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Consider the console application below, featuring a method with a generic catch handler that catches exceptions of type TException.

When this console application is built with the 'Debug' configuration and executed under the Visual Studio debugger (i.e. through the *.vshost.exe) this fails, in both Visual Studio 2005 and Visual Studio 2008.

I believe this problem only came about after I installed Visual Stuido 2008.

using System;

class Program
{
    static void Main()
    {
        Console.WriteLine(Environment.Version);
        CatchAnException<TestException>();

        Console.ReadKey();
    }

    private static void CatchAnException<TException>()
        where TException : Exception
    {
        Console.WriteLine("Trying to catch a <{0}>...", typeof(TException).Name);
        try
        {
            throw new TestException();
        }
        catch (TException ex)
        {
            Console.WriteLine("*** PASS! ***");
        }
        catch (Exception ex)
        {
            Console.WriteLine("Caught <{0}> in 'catch (Exception ex)' handler.", ex.GetType().Name);
            Console.WriteLine("*** FAIL! ***");
        }
        Console.WriteLine();
    }
}

internal class TestException : Exception
{
}

Under the following circumstances the code behaves as expected:

  • If built with 'Release' configuration, it succeeds.
  • If executed via the *.exe directly, rather than through Visual Studio (F5), it succeeds.
  • If attaching a debugger by putting System.Diagnostics.Debugger.Launch(); on line 1 of Main() it still succeeds.

When the console application is launched from within Visual Studio (2005 or 2008), and therefore executed under ConsoleApplication.vshost.exe, it fails.

Here is my output for the failure case

2.0.50727.3068
Trying to catch a <TestException>...
*** FAIL! ***

Caught <TestException> in 'catch (Exception ex)' handler.
  Expected: <TestException>
    Actual: <TestException>
  Result of typeof(TException) == ex.GetType() is True

What is causing this peculiar failure?

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2 Answers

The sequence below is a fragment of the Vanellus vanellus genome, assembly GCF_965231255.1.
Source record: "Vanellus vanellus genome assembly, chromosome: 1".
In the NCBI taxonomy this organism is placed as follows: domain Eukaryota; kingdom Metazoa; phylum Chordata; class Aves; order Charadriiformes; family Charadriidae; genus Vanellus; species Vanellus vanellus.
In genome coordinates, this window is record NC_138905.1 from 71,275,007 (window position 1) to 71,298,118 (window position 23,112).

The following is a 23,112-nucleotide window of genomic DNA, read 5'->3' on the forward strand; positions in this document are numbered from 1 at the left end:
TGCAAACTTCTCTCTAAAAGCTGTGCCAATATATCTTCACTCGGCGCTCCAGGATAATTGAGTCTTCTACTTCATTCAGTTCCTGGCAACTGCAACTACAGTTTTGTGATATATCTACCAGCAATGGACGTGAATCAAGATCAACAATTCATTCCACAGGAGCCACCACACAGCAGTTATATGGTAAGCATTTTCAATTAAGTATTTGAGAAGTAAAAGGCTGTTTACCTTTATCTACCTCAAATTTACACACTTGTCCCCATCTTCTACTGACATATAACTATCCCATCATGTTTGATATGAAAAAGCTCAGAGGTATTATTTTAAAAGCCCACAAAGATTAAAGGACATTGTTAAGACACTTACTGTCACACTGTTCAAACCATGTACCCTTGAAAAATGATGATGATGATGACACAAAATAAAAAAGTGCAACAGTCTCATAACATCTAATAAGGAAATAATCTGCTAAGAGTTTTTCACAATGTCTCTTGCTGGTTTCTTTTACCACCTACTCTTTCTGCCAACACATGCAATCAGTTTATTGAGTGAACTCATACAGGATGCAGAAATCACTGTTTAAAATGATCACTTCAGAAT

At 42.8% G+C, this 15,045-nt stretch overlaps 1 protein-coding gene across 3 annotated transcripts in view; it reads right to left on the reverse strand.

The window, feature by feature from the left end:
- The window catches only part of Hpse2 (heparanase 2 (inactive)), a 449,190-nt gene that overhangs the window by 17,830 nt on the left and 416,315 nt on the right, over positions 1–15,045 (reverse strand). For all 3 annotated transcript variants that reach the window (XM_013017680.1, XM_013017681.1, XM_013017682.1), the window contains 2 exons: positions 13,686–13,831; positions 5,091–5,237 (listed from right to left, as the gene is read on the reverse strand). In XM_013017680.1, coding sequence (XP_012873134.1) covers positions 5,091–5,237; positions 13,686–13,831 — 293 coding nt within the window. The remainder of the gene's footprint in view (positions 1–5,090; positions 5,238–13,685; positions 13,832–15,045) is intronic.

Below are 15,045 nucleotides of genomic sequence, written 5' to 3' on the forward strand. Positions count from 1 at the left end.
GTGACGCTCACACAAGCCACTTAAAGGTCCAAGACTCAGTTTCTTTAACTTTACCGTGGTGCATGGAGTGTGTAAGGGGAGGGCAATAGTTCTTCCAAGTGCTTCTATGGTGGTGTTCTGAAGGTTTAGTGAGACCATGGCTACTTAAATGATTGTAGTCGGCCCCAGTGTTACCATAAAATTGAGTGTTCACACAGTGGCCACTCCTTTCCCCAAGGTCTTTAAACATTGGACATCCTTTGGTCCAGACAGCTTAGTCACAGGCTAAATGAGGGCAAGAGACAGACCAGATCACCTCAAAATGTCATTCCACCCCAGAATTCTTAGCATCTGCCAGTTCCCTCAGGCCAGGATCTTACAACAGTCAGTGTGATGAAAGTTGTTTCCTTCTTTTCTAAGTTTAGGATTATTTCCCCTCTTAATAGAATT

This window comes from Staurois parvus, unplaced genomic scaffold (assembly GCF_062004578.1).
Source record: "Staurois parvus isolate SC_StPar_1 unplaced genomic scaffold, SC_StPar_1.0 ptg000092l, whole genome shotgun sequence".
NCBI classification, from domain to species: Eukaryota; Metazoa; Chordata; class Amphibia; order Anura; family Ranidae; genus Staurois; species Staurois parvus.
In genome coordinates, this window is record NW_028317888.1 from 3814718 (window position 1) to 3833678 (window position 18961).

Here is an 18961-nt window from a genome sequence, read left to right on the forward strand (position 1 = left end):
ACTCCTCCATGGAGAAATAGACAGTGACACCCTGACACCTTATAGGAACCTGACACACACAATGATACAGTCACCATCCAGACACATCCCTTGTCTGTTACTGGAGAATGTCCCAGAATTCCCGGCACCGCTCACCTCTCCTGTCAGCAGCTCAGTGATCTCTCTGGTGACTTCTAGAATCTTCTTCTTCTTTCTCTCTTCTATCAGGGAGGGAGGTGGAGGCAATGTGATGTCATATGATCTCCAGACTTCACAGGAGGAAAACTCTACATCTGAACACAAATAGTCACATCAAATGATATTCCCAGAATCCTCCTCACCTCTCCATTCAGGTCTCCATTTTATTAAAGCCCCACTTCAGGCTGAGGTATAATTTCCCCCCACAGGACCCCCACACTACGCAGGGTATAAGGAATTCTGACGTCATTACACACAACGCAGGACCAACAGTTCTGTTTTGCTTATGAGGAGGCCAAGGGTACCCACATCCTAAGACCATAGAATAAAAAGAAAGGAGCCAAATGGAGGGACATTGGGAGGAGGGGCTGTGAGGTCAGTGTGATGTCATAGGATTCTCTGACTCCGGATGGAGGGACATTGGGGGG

up vote 9 down vote accepted

That's weird indeed. I verified the problem also exists with VB.Net so it's not a C# specific issue. It will need to be confirmed by the core debugger team but it does look like a bug.

Please file a bug on Connect and post the bug number as a comment to my OP so that I can make sure it gets routed to the correct team.

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1  
Looks like this was already raised in Connect here: connect.microsoft.com/VisualStudio/feedback/… Apparently already fixed but not clear what version of the CLR the fix is in, or when it will be released. –  Daniel Fortunov Mar 31 '09 at 13:49
    
@Daniel, this was an issue in the CLR and will be fixed in CLR 4.0 (and correspondingly the next version of Visual Studio). –  JaredPar Mar 31 '09 at 14:00
    
Additionally, the bug does not exist using the 64 bits CLR. (connect.microsoft.com/VisualStudio/feedback/…) –  Jerome Laban Mar 31 '09 at 14:09
    
Hmmm, that seems like a long wait for a bugfix to a regression. Is my only option for now to re-write code to avoid using exception type parameters in this way? –  Daniel Fortunov Mar 31 '09 at 14:26
    
@Daniel, unfortunately yes that appears to be the case. Caveat, I don't work on the CLR so my knowledge of their bug fix process is less than perfect. But I do not believe this fix will be released before the next version of the CLR. –  JaredPar Mar 31 '09 at 14:28
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This is a known issue that is caused by a bug in the CLR. It has been fixed in CLR 4.0 (as yet unreleased).

Thanks to JaredPar for the assistance with this. See comments on his answer for more detail and link to the original bug report on Microsoft Connect.

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